Ngāi Tahu is working on ways to restore the Tiwai Point aluminium smelter in Southland.
It has teamed up with mining giant Rio Tinto and its New Zealand subsidiary, NZ Aluminium Smelters, to explore ways to reinvigorate the area once the smelter closes in just over two years' time.
The iwi and representatives of Rio Tinto and NZ Aluminium Smelters signed an agreement at Te Rau Aroha marae in Motupōhue, Bluff. It involves the iwi working alongside Rio Tinto to remove waste, conduct environmental monitoring, and restore the site.
Dr Mike Stevens from Te Rūnanga o Awarua, which is a papatipu rūnanga of Ngāi Tahu, says it is an area of great significance for Māori.
"The site was one of the earliest for producing adzes, within 100 years of the Polynesian discovery of Aotearoa, Te Waipounamu. So, it's really one of those sites where Polynesians became Māori. You can see the evolution and manufacturing of adzes for example."
Stevens says one of the significant jobs ahead for the committee is dealing with toxic waste left over from the smelting process, which is called spent cell lining, with up to 217,000 tonnes stored onsite.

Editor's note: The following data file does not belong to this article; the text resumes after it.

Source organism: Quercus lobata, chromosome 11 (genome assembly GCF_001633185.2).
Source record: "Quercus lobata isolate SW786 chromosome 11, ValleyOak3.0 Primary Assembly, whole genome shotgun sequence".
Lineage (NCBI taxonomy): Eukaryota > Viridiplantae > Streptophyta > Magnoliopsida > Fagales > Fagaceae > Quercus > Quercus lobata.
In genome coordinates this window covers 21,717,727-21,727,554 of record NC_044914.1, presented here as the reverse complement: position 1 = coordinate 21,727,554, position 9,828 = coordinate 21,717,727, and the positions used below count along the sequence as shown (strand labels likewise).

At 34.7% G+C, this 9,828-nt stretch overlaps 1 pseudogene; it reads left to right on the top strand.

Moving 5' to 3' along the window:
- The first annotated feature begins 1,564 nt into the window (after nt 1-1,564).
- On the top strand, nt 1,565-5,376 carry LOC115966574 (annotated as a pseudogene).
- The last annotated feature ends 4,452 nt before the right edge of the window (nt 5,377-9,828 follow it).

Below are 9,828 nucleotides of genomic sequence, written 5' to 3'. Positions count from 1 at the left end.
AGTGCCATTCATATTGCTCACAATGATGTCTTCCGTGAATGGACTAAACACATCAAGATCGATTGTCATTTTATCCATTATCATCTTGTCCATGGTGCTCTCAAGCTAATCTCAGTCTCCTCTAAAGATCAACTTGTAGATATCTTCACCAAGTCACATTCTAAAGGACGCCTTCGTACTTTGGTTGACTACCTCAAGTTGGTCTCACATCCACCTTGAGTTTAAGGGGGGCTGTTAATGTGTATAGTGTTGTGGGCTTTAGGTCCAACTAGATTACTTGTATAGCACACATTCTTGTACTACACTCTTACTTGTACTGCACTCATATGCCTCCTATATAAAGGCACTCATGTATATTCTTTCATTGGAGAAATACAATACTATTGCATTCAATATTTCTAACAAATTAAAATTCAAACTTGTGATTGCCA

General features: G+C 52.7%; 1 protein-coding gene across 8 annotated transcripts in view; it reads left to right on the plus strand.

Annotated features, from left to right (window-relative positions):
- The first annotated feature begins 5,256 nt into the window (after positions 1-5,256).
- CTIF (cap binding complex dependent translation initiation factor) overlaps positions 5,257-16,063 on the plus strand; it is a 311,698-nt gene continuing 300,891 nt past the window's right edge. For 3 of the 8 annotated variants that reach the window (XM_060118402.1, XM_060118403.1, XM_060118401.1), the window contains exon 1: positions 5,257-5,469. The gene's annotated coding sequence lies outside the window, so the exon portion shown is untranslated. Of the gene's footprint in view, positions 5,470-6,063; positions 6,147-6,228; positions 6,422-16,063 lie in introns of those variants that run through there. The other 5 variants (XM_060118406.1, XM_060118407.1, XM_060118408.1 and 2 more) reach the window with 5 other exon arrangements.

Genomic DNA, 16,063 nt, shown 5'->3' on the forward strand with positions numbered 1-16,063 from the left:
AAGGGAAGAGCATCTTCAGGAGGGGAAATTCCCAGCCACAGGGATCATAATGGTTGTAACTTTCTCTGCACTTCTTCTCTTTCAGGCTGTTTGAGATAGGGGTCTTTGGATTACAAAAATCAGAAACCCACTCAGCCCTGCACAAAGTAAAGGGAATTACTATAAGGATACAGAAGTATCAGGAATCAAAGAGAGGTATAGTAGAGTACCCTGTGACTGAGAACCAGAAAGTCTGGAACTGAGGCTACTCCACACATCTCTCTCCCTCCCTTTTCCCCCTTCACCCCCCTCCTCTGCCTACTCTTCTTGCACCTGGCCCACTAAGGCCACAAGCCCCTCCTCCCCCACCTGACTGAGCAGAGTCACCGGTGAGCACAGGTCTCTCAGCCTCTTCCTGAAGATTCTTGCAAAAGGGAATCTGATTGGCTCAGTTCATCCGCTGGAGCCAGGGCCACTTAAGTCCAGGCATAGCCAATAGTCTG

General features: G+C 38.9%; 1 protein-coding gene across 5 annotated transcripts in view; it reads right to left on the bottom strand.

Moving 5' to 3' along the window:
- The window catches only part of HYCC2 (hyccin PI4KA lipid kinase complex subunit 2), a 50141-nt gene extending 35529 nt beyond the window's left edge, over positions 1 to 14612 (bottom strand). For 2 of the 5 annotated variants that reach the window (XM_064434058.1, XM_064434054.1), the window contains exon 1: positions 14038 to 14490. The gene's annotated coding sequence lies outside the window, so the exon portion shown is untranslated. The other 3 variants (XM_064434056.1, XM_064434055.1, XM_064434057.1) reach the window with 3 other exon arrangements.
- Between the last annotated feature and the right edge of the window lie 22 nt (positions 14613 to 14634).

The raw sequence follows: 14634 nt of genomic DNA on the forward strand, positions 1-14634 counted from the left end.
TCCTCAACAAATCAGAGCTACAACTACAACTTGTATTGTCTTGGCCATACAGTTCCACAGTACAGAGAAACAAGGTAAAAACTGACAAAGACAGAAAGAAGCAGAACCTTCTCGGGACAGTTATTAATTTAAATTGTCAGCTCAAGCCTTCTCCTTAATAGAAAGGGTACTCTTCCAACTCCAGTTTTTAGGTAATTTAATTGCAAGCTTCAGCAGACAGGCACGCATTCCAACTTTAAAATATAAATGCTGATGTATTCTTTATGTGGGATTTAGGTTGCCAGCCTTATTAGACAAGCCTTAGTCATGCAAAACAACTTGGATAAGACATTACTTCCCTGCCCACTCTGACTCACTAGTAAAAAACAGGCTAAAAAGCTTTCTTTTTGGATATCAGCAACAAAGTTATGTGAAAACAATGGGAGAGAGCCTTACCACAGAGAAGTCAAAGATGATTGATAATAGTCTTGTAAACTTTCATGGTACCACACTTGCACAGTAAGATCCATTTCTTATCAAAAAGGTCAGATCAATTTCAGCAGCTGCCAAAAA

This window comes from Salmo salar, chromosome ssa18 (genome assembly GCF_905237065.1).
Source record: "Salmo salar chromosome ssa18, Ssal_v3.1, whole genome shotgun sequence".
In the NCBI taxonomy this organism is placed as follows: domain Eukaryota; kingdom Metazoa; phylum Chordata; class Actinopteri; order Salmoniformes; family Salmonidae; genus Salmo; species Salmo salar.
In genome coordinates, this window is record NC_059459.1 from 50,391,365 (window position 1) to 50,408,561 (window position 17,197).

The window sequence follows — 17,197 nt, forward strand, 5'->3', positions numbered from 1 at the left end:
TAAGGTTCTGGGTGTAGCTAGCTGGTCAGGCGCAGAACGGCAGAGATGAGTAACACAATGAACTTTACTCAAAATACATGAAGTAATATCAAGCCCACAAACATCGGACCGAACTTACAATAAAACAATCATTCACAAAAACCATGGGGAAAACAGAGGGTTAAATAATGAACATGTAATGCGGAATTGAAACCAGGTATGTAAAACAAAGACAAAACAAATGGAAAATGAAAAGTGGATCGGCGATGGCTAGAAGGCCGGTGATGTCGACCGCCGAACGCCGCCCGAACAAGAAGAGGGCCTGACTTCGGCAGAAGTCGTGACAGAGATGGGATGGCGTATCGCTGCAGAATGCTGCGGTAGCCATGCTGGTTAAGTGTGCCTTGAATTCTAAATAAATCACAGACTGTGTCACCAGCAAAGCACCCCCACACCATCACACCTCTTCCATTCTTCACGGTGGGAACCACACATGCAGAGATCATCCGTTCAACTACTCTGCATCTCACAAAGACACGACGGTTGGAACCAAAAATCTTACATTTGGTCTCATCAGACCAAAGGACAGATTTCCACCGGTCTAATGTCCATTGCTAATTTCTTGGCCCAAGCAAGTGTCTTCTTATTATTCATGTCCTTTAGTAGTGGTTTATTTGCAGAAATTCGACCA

Restoration in progress for area of great significance to Māori.
Close to sea level
"The spent cell lining. some of the most toxic stuff stored there, are being sent offshore for processing. It's chemically destroyed, and there are only a few places in the world, mostly in the northern hemisphere, that can do that."
"We don't pretend to have all of the answers. We don't pretend to have all the questions at this point. This signals our desire to have those things and be in the best position possible to restore the site."
One of the main concerns ahead for Ngāi Tahu is the impact of climate change.
"The peninsula is only about six or seven metres above sea level, and there's a lot we don't know about sea level rise and climate change. So, you know there are some really big questions there."